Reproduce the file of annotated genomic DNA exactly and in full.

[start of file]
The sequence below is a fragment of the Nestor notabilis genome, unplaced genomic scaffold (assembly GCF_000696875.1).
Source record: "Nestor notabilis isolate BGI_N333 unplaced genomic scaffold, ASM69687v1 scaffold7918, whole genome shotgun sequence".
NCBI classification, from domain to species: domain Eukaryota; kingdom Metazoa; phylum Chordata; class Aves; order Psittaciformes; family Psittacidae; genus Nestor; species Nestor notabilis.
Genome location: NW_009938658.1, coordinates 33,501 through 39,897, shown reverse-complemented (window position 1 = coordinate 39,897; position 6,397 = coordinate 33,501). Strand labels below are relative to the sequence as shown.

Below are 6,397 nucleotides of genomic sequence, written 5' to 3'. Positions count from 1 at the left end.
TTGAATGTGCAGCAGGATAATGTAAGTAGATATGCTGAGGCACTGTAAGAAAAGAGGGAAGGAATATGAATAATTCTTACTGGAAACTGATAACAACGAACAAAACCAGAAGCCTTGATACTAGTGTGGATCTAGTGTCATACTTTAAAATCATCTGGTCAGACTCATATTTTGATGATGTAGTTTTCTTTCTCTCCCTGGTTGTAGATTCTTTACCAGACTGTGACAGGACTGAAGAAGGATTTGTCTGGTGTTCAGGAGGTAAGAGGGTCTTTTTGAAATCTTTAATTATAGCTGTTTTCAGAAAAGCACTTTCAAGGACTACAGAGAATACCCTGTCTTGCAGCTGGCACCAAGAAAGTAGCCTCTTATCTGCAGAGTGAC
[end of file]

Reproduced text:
The sequence below is a fragment of the Nestor notabilis genome, unplaced genomic scaffold (assembly GCF_000696875.1).
Source record: "Nestor notabilis isolate BGI_N333 unplaced genomic scaffold, ASM69687v1 scaffold7918, whole genome shotgun sequence".
NCBI classification, from domain to species: domain Eukaryota; kingdom Metazoa; phylum Chordata; class Aves; order Psittaciformes; family Psittacidae; genus Nestor; species Nestor notabilis.
Genome location: NW_009938658.1, coordinates 33,501 through 39,897, shown reverse-complemented (window position 1 = coordinate 39,897; position 6,397 = coordinate 33,501). Strand labels below are relative to the sequence as shown.

Below are 6,397 nucleotides of genomic sequence, written 5' to 3'. Positions count from 1 at the left end.
TTGAATGTGCAGCAGGATAATGTAAGTAGATATGCTGAGGCACTGTAAGAAAAGAGGGAAGGAATATGAATAATTCTTACTGGAAACTGATAACAACGAACAAAACCAGAAGCCTTGATACTAGTGTGGATCTAGTGTCATACTTTAAAATCATCTGGTCAGACTCATATTTTGATGATGTAGTTTTCTTTCTCTCCCTGGTTGTAGATTCTTTACCAGACTGTGACAGGACTGAAGAAGGATTTGTCTGGTGTTCAGGAGGTAAGAGGGTCTTTTTGAAATCTTTAATTATAGCTGTTTTCAGAAAAGCACTTTCAAGGACTACAGAGAATACCCTGTCTTGCAGCTGGCACCAAGAAAGTAGCCTCTTATCTGCAGAGTGAC